Saxo Bank's Q4 2013 Outlook: Destined for Global Growth Slow Down
HELLERUP, Denmark, October 8, 2013 /PRNewswire/ --
With or without the support of further quantitative easing from the major central banks, global growth is headed for a slowdown, say Saxo Bank's analysts in the Bank's financial outlook for Q4. They don't expect a sustainable comeback for growth until policymakers stop supporting the parts of the economy that don't need or deserve support and start supporting the most important engine of job and economic growth: small and medium-sized enterprises (SMEs).
With the intensifying need to reset interest rate expectations after the Fed's non-tapering of its asset-buying programme, there is a perfect storm brewing on the economic horizon. This would be good news, Saxo Bank pointed out in the Quarterly Outlook published on 8 October. The only way to stop the unprecedented monetary experiment is for it to fail to show that it is generating what should always be the number one priority: more jobs and rising incomes.
Saxo Bank argues that a weak economy and in particular the struggling labour market will force the Fed's hand, and instead of tapering it will have to increase its QE next year as the economy is too weak to weather a pullback in Fed support. As the markets adjust to the prospect of more QE rather than less, we may see another bout of hope that extend and pretend will continue to pump asset valuations ever higher. However, further ahead, likely sometime early in 2014, the QE cycle - or at least the markets response to it - will begin to falter as Fed policy will increasingly risk losing credibility. In the end, all major historic shifts in policy have only come as a result of massive stock market declines or unemployment rates becoming too high and painful to ignore. In other words, QE will only be threatened as a policy tool when the markets roundly reject it, rather than celebrating it.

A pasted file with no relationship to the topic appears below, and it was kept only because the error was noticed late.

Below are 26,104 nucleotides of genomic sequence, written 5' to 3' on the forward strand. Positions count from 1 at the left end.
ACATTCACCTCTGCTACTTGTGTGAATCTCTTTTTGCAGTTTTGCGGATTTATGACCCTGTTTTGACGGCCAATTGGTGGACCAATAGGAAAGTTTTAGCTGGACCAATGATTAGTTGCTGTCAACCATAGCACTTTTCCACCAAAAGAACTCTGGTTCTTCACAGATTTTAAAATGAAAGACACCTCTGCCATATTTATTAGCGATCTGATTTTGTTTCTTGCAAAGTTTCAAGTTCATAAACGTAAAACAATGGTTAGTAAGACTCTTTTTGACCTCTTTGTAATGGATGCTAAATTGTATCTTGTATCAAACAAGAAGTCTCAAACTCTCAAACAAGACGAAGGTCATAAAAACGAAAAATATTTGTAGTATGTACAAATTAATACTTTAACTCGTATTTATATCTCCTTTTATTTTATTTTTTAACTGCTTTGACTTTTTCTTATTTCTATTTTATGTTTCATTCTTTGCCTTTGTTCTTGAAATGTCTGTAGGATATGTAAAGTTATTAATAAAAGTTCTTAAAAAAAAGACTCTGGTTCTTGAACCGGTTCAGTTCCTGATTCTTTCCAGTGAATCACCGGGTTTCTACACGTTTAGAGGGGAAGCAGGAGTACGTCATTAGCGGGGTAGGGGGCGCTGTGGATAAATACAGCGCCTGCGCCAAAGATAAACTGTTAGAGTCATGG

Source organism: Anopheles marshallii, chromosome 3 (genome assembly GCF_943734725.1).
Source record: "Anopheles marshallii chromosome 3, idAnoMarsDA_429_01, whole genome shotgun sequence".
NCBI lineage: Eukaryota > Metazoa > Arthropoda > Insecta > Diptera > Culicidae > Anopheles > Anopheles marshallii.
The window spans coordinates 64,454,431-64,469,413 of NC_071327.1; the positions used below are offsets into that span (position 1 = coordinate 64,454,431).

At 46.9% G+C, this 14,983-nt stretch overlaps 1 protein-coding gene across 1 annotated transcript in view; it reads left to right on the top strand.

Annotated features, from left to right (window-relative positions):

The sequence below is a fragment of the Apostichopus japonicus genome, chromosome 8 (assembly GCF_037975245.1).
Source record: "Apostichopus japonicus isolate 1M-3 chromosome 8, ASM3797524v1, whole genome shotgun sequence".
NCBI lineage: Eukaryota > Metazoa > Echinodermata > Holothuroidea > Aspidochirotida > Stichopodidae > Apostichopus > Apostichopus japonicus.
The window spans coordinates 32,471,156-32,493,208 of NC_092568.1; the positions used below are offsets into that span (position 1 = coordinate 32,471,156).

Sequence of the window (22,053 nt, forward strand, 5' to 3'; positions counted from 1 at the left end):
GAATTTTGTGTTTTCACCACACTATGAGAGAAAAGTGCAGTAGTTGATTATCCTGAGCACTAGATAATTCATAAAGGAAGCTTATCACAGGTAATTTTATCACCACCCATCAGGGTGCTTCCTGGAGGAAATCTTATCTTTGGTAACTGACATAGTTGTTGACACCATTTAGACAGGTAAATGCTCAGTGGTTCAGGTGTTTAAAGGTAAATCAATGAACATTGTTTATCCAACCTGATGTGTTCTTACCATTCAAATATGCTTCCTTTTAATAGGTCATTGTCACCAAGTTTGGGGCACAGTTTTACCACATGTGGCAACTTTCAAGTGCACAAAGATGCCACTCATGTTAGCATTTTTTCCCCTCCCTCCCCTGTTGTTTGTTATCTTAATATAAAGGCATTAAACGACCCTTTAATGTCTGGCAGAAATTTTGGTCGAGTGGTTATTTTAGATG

Steen Jakobsen, Chief Economist, Saxo Bank,comments: "The global economyis running on empty. 2014 will see a bigger discussion on what is the real exit strategy from the current 'extend and pretend'. Right now the market only sees two paths: Inflating the economy to reduce the burden of debt, or writing off the debt between treasuries and central banks.But I believe there is a third way: A repeat of the 1940s - the last time fed was this involved in so-called helping the market. Back then, the Fed got saved by disinflation and a recession brought on by the very same policy which today slows the path towards recovery too much easy money. History is about to repeat itself only because we fail to learn and to embrace the need for change"
Saxo Bank advises to prepare for a good start to Q4, but for headwinds in asset markets to build as we roll in to 2014. Steen Jakobsen added: "2014 will be the year to clean up and prepare for a world that is increasingly more balanced, less leveraged and more proactively helping the one part of the economy we have kept outside the loop throughout this cycle: the SME."
The full report can be downloaded here: http://www.tradingfloor.com/blogs/quarterly-outlook
About Saxo Bank
Saxo Bank is a leading online trading and investment specialist, offering private investors and institutional clients a complete set of tools for their trading and investment strategies. A fully licensed and regulated European bank, Saxo Bank enables clients to trade FX, CFDs, ETFs, Stocks, Futures, Options and other derivatives via three specialised and fully integrated multi-asset trading platforms; the browser-based SaxoWebTrader, the downloadable SaxoTrader and the SaxoTrader app. The platforms are available in over 20 languages and are white-labelled by more than 100 major financial institutions worldwide. Saxo Bank also offers professional portfolio and fund management as well as traditional banking services through Saxo Privatbank. Founded in 1992, the Saxo Bank Group is headquartered in Copenhagen with offices in 25 countries throughout Europe, Asia, Middle East, Latin America, Africa and Australia.
SOURCE Saxo Bank